An official from the Food and Drug Monitoring Agency (BPOM) shows confiscated illegal herbal medicine in Medan, North Sumatra, on Feb. 4, 2015. (Antara Photo/Irsan Mulyadi)

Jakarta Governor Seeks Tough Stance Against Toxic Food

BY :DETI MEGA PURNAMASARI

FEBRUARY 13, 2015

Some students buy sausage in Tegal, Central Java, on Jan. 30, 2015. Parents are being encouraged to be aware of widespread circulation of foods that use hazardous materials such as borax, textile dyes and formaldehyde that are suspected to be the cause of cancer, diarrhea and intestinal hardening. (Antara Photo/Oky Lukmansyah)

Jakarta. Jakarta Governor Basuki Tjahaja Purnama called on law enforcers to press harsher criminal charges against producers and distributors of foods and drugs laden with hazardous chemicals and preservatives, saying that they deserve to be jailed for attempted murder.

“All this time we have been prosecuting people because their products contain [dangerous] chemicals,” he said at City Hall on Thursday. “I plan to press charges against them for systematic attempted murder.”

Law enforcers typically charge sellers, producers and distributors linked to hazardous foods and drugs under the 2012 Food Law, which sees a maximum sentence of five years’ imprisonment and a maximum fine of Rp 10 billion ($781,600).

The addition of an attempted murder charge would incur an additional 10 years in prison for the perpetrator.

Basuki spoke after signing an agreement with the Food and Drug Monitoring Agency (BPOM) to curb dangerous foods and drugs.

“It is important to cooperate with the Jakarta [administration],” said BPOM chief Roy Sparingga. “[Jakarta] is the main hub for the distribution of illegal drugs and foods to and from other regions.”

The agreement would allow the BPOM to increase supervision over foods and drugs sold at city-owned traditional markets as well as educate small and medium business owners as part of the city’s empowerment program on BPOM certification and the dangers of certain chemicals.

“We need to form a [joint] team to examine the trade all the way to the source. We can’t keep going after the sellers,” Roy said.

Throughout last year, the BPOM seized more than Rp 33 billion worth of foods laden with hazardous chemicals including formaldehyde, used as a cheaper alternative to safer food preservatives.

The BPOM also confiscated Rp 27 billion worth of hazardous medicines and traditional concoctions, as well as Rp 32 billion of cosmetics laden with toxic chemicals such as mercury.

But health experts warned that these were only the tip of the iceberg.

The Health Ministry’s chief of public awareness, Lily S. Sulistyowati, said one way to combat hazardous foods was for parents to stop giving their children an allowance to buy snacks.

Lily pointed to a study in 2014 that found that some 15 percent of food sold in and around schools in Jakarta were either prepared in unhygienic conditions or were laden with dangerous preservatives such as formaldehyde and borax.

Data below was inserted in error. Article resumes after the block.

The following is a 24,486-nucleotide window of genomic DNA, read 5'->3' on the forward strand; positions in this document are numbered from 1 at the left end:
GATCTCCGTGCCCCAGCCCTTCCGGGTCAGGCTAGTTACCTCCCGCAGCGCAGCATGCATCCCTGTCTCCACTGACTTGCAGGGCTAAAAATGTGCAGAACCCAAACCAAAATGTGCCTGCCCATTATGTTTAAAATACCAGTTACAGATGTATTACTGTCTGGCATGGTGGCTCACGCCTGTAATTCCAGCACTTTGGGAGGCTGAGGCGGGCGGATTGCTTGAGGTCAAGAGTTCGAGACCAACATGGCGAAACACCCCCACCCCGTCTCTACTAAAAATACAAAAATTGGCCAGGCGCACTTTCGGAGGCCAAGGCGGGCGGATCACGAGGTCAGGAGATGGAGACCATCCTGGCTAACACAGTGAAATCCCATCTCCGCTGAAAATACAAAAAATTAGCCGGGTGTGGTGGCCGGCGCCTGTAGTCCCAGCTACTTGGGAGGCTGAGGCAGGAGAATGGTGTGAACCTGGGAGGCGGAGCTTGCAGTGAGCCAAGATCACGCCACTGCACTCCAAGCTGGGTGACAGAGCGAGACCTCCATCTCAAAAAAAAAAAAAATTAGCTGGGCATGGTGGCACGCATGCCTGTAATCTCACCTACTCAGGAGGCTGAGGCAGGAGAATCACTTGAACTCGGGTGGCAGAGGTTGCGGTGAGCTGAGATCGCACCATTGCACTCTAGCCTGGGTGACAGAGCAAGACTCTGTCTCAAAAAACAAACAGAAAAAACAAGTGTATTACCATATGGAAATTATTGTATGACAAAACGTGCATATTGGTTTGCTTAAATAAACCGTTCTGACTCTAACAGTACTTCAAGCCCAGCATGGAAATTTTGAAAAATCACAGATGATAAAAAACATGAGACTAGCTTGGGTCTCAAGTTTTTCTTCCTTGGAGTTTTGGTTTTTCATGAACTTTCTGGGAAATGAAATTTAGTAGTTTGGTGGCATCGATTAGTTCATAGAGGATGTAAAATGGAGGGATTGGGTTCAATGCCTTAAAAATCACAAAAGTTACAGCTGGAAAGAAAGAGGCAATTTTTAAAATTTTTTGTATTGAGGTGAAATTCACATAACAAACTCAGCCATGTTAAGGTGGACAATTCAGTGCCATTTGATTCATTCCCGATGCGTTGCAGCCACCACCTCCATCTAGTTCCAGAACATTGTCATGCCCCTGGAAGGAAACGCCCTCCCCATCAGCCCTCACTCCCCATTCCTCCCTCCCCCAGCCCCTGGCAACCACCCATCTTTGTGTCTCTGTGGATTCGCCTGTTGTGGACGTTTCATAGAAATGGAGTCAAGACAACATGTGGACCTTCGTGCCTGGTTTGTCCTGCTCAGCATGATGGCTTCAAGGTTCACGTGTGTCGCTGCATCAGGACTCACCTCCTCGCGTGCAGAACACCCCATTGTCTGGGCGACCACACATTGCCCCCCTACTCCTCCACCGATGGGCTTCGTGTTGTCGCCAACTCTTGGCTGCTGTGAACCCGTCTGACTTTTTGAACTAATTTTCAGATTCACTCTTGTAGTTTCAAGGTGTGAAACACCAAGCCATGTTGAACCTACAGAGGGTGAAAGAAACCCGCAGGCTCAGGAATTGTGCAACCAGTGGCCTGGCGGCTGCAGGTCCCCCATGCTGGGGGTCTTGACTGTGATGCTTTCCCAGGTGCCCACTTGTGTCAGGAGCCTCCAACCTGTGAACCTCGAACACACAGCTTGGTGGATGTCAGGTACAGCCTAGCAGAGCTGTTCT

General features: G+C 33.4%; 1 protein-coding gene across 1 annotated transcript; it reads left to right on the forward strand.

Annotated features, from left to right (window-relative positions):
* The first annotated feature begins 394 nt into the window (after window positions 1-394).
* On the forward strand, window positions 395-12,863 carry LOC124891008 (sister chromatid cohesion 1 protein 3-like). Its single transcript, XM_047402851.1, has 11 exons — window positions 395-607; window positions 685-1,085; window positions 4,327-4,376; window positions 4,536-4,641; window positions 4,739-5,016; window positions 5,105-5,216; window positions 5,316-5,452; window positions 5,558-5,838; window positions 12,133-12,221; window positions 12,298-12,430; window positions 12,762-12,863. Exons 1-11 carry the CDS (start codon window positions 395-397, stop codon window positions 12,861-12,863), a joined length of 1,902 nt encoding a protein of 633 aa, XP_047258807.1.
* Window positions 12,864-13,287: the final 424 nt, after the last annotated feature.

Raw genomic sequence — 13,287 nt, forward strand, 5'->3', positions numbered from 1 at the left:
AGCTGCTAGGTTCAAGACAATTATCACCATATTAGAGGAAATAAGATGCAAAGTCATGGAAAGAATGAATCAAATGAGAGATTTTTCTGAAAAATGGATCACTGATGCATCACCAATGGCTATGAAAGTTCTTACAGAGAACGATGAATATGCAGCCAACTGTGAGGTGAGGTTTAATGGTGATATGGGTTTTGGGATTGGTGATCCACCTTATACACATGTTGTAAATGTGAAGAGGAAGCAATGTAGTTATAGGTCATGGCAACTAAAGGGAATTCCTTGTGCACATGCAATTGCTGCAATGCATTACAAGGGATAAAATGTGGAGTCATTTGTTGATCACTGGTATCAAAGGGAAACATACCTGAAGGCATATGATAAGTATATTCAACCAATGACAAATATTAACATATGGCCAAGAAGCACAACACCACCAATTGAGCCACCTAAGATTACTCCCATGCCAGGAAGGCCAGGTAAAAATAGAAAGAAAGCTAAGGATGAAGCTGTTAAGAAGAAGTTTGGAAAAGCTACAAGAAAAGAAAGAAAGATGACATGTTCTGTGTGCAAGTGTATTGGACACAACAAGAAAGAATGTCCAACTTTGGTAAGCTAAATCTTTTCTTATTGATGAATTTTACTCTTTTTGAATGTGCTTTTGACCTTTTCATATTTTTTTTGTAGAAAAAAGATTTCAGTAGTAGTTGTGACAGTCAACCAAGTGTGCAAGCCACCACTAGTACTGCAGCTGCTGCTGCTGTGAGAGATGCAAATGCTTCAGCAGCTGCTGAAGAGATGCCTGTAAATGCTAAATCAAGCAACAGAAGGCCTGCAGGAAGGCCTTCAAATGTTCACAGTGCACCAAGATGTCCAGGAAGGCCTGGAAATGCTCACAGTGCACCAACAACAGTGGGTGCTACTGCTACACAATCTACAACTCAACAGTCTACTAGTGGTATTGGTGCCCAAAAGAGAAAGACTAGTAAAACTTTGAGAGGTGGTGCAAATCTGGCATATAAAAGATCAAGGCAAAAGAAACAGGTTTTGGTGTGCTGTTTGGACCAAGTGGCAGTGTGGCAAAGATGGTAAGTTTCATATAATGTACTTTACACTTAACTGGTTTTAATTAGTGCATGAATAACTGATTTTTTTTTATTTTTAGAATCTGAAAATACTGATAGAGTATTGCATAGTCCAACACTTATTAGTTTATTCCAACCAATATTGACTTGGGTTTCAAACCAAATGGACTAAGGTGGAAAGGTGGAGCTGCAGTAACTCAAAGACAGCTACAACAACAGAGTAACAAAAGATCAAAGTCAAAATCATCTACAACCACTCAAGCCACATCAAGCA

“Schools should also work together with the BPOM to conduct routine inspections, not just on school cafeterias but also vendors operating around schools,” she said.

“It’s best not to provide kids with an allowance for snacks, especially if they’re in the fourth grade or lower. They risk buying foods that aren’t safe. It’s best for parents to provide their kids with meals from home.”

Last week, 117 students from an elementary school in Tasikmalaya, West Java, suffered food poisoning after they reportedly ate tainted fried chicken.

Nineteen of them were hospitalized.

An official from the Food and Drug Monitoring Agency (BPOM) shows confiscated illegal herbal medicine in Medan, North Sumatra, on Feb. 4, 2015. (Antara Photo/Irsan Mulyadi)

In October, the BPOM raided two noodle factories in Bogor, south of Jakarta, that allegedly used formaldehyde, a known carcinogen, in their production process.

BPOM director for food product standardization Tetty Helfery Sihombing said the number of hazardous foods and drugs would likely increase this year as Indonesia enters the Association of Southeast Asian Nations’ Economic Community free-trade agreement.

The BPOM, she said, would have to cope with the influx of products coming into the country, which would translate into more demand for food safety tests.

The agency is also planning stronger cooperation with its counterparts in other Asean countries.

“The most important thing is for [other agencies] to have the same perception,” she said, adding that food and drug regulations differed between countries.

The BPOM plans to cooperate with food producers’ associations to establish a center where people can receive information or file a complaint through its website, over the phone or via social media.

Meanwhile, Jakarta is planning to make all markets operated by city-owned firm PD Pasar Jaya free from hazardous foods and drugs.

Vendors at such markets will be subjected to a monthly inspection by city and BPOM officials to look for those selling products with hazardous levels of pesticides or preservatives.

Basuki said any vendors caught selling hazardous food could face heavy fines.

“If they are caught three times, we will mark them and they will not be allowed to operate anywhere in Jakarta,” he said.

The city earlier mulled certifying food vendors operating on Jakarta’s streets to ensure they met hygiene and food safety standards.

The government will this year conduct a trial run and mandate vendors at four locations — South Jakarta’s Melawai and Blok S and Central Jakarta’s Kebon Sirih and the National Monument park — to be certified.

“In the future all culinary centers in Jakarta will be subject to the same certification requirements,” Jakarta Health Agency chief Koesmedi Priharto.

Further Coverage

Editorial: We’re Sick of Tainted Food and Lax Laws

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